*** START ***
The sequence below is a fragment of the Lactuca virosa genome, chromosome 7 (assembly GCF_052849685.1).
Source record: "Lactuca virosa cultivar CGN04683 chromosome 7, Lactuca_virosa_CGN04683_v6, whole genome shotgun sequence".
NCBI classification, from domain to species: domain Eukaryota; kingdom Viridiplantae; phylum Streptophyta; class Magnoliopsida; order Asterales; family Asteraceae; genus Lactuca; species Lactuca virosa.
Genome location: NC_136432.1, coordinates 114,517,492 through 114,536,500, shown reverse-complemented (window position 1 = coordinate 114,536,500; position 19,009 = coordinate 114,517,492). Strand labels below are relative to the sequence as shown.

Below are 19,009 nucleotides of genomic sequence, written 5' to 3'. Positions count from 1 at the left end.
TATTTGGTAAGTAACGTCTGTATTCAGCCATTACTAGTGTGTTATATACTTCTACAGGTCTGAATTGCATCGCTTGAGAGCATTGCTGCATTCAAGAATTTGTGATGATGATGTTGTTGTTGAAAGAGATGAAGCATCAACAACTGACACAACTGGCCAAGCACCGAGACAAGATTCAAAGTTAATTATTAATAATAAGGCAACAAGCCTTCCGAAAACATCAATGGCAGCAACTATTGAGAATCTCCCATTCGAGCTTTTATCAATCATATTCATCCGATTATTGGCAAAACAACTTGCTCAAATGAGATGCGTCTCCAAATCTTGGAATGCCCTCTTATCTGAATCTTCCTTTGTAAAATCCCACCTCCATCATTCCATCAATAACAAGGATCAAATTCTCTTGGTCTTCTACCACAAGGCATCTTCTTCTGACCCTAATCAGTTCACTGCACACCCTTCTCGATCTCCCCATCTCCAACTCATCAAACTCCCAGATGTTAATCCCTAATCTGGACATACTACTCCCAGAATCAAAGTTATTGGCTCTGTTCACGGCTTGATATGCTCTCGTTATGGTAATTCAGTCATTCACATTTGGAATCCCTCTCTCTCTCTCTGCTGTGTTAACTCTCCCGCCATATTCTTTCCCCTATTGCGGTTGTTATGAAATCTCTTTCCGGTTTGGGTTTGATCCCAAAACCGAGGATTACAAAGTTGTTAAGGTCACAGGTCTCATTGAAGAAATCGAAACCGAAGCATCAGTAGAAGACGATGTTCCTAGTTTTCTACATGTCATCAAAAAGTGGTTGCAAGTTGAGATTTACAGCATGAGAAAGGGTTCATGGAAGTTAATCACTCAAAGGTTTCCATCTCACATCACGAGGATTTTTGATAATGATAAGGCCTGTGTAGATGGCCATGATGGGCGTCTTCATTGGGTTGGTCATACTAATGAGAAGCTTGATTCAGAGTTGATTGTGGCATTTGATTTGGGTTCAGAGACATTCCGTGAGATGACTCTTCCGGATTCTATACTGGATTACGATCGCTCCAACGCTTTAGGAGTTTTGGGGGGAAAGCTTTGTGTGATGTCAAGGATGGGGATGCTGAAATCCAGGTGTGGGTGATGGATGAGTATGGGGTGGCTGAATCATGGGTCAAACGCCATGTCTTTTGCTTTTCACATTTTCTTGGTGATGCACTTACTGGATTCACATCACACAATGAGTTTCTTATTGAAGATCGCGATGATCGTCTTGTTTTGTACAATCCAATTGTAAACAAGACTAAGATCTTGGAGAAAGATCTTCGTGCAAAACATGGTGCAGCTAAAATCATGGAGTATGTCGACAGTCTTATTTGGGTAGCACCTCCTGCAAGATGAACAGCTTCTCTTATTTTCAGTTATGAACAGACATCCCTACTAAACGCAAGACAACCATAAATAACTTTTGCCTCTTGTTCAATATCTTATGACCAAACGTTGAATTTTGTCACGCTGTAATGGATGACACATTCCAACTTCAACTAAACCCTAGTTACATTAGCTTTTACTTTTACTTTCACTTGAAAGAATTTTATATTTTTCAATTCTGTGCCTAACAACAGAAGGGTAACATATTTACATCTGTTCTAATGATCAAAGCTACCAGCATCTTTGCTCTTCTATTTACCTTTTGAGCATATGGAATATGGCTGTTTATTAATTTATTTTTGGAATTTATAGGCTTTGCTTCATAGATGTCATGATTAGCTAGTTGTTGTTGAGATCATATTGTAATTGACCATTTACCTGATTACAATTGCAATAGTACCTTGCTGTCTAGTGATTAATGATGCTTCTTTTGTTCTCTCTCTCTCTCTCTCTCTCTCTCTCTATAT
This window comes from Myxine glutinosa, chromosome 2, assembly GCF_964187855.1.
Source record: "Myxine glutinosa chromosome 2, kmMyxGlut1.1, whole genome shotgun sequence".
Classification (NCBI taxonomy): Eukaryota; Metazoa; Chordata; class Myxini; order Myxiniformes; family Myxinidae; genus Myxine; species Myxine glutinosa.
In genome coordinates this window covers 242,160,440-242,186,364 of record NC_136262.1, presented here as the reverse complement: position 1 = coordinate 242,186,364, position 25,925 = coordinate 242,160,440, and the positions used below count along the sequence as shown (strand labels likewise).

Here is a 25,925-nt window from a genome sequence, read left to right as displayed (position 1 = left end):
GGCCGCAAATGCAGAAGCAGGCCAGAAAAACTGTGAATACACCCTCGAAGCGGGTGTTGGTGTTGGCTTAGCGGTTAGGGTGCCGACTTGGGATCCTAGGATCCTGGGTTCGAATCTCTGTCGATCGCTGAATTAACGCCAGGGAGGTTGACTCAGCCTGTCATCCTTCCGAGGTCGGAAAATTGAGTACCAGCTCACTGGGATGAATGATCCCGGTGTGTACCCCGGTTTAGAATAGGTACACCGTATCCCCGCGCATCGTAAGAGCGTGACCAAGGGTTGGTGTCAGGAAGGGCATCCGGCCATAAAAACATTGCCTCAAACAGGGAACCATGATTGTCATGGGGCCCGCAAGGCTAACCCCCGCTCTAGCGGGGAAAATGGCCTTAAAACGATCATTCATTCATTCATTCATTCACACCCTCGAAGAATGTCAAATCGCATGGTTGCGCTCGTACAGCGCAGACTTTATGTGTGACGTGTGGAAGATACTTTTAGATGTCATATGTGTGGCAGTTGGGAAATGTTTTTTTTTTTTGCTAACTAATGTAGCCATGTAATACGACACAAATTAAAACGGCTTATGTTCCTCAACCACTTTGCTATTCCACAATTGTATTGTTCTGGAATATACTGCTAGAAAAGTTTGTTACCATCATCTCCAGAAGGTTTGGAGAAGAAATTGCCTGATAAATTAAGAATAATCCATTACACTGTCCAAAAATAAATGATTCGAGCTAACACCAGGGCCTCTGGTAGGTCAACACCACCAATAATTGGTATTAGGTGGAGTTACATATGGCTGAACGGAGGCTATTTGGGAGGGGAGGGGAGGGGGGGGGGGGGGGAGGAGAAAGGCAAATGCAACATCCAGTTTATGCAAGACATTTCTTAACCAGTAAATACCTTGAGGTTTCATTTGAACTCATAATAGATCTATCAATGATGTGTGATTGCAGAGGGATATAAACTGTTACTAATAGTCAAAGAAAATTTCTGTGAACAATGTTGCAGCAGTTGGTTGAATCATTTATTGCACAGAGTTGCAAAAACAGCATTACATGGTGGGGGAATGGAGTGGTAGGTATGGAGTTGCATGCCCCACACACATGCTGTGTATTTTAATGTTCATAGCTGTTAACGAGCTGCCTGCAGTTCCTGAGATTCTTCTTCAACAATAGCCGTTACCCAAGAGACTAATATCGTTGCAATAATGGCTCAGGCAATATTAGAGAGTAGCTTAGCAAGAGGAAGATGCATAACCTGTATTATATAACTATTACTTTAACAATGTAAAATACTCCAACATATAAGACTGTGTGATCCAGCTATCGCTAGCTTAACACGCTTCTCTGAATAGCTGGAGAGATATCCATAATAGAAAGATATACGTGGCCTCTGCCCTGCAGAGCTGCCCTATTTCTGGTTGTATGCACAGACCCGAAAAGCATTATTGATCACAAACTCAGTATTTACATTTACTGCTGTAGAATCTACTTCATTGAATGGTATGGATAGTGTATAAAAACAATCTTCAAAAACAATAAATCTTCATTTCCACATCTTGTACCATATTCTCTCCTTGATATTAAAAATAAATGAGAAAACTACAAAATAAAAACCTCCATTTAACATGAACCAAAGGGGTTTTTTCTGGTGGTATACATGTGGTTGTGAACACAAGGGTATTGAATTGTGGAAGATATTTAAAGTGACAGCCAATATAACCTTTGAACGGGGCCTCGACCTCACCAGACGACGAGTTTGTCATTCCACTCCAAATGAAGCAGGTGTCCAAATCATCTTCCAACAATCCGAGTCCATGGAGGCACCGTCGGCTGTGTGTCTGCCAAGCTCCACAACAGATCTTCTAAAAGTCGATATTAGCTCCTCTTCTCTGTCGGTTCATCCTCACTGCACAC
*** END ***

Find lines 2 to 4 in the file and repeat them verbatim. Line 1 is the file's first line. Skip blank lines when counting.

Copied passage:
Source record: "Lactuca virosa cultivar CGN04683 chromosome 7, Lactuca_virosa_CGN04683_v6, whole genome shotgun sequence".
NCBI classification, from domain to species: domain Eukaryota; kingdom Viridiplantae; phylum Streptophyta; class Magnoliopsida; order Asterales; family Asteraceae; genus Lactuca; species Lactuca virosa.
Genome location: NC_136432.1, coordinates 114,517,492 through 114,536,500, shown reverse-complemented (window position 1 = coordinate 114,536,500; position 19,009 = coordinate 114,517,492). Strand labels below are relative to the sequence as shown.